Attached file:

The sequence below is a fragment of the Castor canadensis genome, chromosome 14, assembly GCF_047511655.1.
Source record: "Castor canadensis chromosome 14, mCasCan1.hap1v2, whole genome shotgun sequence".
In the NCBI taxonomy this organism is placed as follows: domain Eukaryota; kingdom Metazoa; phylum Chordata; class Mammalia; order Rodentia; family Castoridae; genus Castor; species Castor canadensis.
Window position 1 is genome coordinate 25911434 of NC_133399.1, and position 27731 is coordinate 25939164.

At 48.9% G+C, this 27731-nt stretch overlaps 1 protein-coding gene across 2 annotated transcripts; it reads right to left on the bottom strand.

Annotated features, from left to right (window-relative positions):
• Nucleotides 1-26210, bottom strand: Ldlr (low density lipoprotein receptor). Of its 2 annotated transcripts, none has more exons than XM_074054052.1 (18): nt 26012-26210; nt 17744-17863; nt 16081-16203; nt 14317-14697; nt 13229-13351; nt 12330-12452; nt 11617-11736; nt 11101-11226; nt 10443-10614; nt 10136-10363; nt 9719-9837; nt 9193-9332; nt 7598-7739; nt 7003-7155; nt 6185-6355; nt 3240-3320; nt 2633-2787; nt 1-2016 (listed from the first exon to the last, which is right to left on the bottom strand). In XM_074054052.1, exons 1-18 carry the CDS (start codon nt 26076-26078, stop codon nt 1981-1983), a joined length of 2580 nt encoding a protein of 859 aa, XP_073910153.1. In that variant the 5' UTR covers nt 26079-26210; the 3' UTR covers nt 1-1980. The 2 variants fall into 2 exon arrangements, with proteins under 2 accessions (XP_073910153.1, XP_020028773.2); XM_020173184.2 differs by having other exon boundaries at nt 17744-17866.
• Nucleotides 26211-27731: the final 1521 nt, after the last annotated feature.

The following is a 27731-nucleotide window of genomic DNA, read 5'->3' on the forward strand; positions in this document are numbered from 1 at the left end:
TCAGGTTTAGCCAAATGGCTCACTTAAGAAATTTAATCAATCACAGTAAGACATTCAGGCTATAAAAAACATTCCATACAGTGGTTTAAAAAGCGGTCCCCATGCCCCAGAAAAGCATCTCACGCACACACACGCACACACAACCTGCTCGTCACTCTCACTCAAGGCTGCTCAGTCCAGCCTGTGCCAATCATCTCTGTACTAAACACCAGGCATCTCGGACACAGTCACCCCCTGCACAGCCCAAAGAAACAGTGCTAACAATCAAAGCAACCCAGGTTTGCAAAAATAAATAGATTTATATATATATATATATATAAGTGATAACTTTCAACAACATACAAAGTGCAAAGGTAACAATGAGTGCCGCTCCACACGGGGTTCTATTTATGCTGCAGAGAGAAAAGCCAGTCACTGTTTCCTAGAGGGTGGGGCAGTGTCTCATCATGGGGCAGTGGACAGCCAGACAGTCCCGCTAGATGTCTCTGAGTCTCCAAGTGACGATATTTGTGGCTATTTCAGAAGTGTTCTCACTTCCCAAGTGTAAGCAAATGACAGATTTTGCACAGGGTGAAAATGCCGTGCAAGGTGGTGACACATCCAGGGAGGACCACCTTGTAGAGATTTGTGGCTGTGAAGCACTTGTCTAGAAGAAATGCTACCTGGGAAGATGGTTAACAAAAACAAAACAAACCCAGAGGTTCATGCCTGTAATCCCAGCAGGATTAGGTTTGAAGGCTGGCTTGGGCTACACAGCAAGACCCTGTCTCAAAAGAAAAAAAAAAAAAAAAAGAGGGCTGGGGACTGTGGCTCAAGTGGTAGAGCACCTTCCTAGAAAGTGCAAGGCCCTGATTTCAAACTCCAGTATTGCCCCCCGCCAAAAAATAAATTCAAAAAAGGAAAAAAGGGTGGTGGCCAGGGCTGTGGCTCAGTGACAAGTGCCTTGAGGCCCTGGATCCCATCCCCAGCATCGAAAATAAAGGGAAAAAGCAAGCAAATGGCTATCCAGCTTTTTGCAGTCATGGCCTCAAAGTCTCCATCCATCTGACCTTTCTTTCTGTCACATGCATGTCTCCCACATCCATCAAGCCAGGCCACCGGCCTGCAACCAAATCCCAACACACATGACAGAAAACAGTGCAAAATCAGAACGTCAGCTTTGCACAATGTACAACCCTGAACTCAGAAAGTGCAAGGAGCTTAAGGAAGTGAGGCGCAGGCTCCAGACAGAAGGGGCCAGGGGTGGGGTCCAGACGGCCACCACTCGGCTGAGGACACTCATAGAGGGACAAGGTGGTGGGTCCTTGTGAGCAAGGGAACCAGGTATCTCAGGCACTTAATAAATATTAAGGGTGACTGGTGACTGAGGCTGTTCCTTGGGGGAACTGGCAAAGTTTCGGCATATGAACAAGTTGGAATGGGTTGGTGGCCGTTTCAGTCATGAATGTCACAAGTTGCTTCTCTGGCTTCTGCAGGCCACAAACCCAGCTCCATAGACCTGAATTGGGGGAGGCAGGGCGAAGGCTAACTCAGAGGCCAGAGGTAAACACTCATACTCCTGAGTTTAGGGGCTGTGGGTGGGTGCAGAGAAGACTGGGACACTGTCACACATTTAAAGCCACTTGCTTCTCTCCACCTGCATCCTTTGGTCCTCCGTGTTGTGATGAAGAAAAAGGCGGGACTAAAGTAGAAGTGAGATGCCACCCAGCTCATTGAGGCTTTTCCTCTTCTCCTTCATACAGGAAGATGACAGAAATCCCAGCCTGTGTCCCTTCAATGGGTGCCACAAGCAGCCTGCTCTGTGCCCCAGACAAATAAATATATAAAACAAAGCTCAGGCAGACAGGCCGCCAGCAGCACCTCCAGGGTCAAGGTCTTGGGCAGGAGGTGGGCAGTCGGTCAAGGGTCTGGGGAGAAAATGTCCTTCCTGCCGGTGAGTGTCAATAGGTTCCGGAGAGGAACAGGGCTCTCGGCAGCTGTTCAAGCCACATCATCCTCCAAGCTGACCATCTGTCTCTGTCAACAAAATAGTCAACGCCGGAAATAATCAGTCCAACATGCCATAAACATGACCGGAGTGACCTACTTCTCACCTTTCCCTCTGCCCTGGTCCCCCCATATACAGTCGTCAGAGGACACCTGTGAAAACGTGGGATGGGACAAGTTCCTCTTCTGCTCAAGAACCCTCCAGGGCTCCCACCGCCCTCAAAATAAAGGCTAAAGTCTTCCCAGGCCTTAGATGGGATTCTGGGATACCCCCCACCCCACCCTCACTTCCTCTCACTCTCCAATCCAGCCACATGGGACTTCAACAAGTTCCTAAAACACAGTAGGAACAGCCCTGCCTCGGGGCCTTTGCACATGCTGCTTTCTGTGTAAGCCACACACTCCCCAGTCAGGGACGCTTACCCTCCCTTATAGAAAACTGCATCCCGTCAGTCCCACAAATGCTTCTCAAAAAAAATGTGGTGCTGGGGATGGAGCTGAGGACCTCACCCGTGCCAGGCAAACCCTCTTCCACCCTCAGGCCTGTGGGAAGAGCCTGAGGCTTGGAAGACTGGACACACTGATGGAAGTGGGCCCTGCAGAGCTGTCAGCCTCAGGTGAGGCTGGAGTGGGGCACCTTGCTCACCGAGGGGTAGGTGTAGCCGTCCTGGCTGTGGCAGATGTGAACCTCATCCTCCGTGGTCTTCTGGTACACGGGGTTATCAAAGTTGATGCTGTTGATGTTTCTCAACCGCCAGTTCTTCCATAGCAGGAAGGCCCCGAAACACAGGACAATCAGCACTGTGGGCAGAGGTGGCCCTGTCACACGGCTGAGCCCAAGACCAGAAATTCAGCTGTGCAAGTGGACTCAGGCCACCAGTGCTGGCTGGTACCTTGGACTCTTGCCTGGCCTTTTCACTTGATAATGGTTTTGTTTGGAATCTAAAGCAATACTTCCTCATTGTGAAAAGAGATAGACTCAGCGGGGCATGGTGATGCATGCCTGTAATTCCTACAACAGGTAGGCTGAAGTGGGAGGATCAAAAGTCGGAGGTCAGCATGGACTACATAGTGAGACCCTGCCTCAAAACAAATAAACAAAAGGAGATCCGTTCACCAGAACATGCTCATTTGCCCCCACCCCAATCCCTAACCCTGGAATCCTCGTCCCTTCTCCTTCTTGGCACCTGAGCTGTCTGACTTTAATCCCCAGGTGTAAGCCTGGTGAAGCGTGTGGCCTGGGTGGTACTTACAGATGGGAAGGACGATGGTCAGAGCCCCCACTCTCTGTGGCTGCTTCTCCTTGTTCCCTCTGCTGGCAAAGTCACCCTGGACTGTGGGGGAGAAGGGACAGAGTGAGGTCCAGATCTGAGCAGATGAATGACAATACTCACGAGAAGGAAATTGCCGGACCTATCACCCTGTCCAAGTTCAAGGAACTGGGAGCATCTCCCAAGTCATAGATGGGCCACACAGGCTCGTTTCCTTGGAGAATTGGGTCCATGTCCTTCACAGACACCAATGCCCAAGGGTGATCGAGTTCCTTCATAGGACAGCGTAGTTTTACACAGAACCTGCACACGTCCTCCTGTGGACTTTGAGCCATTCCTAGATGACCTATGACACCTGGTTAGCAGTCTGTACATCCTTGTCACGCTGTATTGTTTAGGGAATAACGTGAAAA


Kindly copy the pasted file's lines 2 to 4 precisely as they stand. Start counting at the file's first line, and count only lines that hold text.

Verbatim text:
Source record: "Castor canadensis chromosome 14, mCasCan1.hap1v2, whole genome shotgun sequence".
In the NCBI taxonomy this organism is placed as follows: domain Eukaryota; kingdom Metazoa; phylum Chordata; class Mammalia; order Rodentia; family Castoridae; genus Castor; species Castor canadensis.
Window position 1 is genome coordinate 25911434 of NC_133399.1, and position 27731 is coordinate 25939164.